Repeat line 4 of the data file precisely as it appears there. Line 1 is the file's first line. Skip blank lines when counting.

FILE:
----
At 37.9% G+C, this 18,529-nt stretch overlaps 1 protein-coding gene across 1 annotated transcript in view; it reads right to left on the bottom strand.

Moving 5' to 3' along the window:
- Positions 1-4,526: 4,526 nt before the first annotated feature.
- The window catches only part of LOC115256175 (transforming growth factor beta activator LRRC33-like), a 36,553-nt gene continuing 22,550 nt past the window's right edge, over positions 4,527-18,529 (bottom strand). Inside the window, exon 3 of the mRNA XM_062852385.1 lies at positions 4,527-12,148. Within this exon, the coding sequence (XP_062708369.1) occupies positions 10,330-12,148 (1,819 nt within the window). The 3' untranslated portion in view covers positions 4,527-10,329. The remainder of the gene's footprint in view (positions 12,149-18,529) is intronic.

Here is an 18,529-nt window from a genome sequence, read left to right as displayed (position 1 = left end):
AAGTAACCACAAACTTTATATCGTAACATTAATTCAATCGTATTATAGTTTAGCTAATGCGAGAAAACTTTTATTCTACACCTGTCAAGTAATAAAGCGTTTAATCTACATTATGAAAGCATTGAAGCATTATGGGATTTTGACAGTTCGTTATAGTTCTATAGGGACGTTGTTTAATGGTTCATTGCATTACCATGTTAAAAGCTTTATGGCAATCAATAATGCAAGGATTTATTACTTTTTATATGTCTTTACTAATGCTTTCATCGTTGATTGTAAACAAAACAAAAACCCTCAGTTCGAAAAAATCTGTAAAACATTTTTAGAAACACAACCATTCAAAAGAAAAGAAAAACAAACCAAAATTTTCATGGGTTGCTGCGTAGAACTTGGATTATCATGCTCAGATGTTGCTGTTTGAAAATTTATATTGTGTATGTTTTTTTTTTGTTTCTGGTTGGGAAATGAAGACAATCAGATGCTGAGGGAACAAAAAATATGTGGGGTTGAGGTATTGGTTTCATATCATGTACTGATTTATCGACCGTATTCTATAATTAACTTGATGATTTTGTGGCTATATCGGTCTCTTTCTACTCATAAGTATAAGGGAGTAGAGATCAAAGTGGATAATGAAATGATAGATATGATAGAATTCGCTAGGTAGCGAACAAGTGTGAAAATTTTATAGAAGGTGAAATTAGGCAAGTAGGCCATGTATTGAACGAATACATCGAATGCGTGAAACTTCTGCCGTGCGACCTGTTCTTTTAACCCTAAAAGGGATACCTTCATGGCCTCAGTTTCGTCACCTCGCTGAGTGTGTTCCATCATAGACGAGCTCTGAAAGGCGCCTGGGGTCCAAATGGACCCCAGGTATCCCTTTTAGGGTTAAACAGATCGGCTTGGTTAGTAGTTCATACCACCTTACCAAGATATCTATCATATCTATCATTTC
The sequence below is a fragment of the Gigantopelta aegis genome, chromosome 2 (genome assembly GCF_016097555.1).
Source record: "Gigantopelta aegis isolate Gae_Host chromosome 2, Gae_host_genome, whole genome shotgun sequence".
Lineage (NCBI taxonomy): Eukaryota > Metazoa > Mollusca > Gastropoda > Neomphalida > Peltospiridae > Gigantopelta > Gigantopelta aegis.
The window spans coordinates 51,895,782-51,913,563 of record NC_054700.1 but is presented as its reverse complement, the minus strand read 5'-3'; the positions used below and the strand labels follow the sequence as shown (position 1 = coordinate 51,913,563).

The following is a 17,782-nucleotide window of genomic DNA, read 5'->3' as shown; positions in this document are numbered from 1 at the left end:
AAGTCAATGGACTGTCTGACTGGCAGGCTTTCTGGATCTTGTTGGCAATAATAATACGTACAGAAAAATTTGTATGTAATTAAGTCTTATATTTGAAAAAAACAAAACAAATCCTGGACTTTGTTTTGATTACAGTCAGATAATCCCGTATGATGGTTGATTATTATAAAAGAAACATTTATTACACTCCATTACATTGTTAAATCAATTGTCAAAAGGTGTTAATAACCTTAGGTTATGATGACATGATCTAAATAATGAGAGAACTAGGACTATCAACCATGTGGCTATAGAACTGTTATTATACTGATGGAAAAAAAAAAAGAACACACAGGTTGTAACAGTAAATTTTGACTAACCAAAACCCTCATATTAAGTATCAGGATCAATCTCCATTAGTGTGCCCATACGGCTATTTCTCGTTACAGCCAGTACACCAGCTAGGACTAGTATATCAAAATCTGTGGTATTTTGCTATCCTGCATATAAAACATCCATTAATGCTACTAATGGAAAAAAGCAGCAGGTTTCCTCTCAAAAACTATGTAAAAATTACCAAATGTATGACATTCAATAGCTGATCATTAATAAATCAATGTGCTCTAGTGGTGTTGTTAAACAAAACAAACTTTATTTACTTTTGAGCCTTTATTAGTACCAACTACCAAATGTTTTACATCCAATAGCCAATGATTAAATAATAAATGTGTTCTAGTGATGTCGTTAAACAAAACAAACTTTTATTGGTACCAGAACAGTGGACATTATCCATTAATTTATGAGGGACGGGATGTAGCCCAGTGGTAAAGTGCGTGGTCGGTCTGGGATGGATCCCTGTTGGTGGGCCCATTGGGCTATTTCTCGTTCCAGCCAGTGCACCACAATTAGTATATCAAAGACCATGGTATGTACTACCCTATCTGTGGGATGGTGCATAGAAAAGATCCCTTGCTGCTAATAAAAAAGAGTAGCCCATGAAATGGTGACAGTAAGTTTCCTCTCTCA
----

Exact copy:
- The window catches only part of LOC115256175 (transforming growth factor beta activator LRRC33-like), a 36,553-nt gene continuing 22,550 nt past the window's right edge, over positions 4,527-18,529 (bottom strand). Inside the window, exon 3 of the mRNA XM_062852385.1 lies at positions 4,527-12,148. Within this exon, the coding sequence (XP_062708369.1) occupies positions 10,330-12,148 (1,819 nt within the window). The 3' untranslated portion in view covers positions 4,527-10,329. The remainder of the gene's footprint in view (positions 12,149-18,529) is intronic.